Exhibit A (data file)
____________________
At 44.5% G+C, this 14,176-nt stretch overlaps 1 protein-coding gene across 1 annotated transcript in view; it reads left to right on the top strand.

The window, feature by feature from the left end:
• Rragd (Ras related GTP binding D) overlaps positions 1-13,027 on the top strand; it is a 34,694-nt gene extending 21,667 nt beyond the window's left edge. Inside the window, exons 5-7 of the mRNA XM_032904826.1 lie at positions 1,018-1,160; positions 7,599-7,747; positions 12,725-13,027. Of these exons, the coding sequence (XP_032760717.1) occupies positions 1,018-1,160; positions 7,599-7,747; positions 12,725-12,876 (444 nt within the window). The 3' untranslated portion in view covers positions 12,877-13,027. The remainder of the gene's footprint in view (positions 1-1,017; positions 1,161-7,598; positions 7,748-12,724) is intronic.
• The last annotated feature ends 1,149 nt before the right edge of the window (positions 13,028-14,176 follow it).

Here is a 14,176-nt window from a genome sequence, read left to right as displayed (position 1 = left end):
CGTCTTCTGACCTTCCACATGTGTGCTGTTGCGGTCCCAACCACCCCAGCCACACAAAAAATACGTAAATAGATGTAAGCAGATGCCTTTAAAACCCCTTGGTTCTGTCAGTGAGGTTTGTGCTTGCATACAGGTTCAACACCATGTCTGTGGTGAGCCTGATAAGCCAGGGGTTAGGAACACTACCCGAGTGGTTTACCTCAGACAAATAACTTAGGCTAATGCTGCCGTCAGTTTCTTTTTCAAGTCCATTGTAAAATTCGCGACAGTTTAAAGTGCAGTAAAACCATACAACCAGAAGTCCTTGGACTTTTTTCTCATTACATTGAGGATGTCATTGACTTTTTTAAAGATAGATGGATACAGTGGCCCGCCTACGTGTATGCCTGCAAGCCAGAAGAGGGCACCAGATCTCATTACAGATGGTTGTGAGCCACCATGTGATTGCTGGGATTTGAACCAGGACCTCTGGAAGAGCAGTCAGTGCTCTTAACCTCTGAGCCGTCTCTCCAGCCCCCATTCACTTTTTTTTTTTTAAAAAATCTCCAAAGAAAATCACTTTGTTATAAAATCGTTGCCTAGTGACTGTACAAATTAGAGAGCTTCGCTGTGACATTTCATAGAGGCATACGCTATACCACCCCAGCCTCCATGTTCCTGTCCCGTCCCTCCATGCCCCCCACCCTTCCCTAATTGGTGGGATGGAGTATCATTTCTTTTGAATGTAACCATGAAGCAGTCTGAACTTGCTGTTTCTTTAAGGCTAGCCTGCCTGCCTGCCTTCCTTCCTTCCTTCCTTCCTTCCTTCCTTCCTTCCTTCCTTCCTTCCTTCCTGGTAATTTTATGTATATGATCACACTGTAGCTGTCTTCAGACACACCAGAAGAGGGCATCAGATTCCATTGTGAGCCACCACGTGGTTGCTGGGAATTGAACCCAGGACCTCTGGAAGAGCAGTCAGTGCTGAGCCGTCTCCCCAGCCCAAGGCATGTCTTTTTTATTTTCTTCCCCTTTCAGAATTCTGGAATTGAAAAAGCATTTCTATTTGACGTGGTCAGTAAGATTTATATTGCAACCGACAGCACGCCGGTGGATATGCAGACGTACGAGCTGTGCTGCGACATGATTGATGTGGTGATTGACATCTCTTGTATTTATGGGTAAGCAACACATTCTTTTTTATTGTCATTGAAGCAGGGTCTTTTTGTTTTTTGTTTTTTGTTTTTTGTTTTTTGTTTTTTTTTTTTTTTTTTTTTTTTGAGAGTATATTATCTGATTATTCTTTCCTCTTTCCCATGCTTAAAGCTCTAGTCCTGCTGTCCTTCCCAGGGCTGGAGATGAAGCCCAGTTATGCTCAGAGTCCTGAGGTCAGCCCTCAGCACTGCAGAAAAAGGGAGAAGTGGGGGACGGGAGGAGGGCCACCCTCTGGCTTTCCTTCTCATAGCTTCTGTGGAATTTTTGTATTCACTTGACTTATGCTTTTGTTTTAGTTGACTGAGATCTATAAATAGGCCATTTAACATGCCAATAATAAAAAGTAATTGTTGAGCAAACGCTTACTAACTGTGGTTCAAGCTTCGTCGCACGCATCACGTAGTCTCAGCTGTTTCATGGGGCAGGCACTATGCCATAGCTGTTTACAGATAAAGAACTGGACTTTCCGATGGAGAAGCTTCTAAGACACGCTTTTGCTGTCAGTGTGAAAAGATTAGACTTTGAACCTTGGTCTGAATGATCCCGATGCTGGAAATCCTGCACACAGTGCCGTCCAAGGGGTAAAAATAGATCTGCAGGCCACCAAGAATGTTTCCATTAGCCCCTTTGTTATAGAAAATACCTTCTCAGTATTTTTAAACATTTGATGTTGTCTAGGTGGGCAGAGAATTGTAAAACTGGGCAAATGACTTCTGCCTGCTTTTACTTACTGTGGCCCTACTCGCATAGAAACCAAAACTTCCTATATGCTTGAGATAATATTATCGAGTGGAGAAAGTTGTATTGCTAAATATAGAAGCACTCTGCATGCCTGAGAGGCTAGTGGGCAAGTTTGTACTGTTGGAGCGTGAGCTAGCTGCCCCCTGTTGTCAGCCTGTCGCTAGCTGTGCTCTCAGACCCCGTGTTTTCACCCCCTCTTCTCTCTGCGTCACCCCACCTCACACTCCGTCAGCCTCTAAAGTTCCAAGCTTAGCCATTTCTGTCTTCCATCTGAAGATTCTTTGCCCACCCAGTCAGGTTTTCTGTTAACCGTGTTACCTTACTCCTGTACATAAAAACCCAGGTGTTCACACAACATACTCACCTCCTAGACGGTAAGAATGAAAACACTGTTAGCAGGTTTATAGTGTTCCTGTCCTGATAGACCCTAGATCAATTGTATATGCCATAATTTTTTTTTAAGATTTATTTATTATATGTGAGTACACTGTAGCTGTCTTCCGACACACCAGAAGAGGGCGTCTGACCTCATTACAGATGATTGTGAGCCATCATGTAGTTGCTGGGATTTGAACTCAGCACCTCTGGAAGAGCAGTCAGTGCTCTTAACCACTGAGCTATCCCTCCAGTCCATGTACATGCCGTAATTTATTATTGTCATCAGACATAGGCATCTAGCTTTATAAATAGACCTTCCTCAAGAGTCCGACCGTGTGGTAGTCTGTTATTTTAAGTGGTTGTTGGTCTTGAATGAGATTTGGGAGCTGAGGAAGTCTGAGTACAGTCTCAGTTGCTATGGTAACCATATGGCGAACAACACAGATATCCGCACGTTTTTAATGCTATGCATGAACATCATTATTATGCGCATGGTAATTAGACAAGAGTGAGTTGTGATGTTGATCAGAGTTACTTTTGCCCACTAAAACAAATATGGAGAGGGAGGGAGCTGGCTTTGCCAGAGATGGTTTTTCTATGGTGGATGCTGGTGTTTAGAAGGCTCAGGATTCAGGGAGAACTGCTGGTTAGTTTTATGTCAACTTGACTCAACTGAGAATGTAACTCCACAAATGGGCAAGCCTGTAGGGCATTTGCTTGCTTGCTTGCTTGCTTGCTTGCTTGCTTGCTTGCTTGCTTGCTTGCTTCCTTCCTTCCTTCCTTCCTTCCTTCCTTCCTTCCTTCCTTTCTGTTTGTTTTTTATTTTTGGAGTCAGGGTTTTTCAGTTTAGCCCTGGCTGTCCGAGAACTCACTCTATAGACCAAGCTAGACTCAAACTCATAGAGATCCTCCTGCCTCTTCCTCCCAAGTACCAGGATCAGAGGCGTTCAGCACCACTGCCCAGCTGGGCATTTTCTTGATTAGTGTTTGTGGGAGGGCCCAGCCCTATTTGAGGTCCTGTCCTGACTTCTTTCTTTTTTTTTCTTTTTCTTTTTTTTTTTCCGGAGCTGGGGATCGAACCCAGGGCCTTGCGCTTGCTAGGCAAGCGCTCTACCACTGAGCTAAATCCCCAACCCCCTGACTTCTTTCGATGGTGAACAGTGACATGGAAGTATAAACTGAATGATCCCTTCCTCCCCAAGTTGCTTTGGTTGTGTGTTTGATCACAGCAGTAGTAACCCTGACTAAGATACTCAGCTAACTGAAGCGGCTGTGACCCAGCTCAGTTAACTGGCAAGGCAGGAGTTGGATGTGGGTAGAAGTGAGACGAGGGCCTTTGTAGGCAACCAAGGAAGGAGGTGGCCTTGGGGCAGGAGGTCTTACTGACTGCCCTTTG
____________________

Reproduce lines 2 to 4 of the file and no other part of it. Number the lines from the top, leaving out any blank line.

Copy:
The window, feature by feature from the left end:
• Rragd (Ras related GTP binding D) overlaps positions 1-13,027 on the top strand; it is a 34,694-nt gene extending 21,667 nt beyond the window's left edge. Inside the window, exons 5-7 of the mRNA XM_032904826.1 lie at positions 1,018-1,160; positions 7,599-7,747; positions 12,725-13,027. Of these exons, the coding sequence (XP_032760717.1) occupies positions 1,018-1,160; positions 7,599-7,747; positions 12,725-12,876 (444 nt within the window). The 3' untranslated portion in view covers positions 12,877-13,027. The remainder of the gene's footprint in view (positions 1-1,017; positions 1,161-7,598; positions 7,748-12,724) is intronic.
• The last annotated feature ends 1,149 nt before the right edge of the window (positions 13,028-14,176 follow it).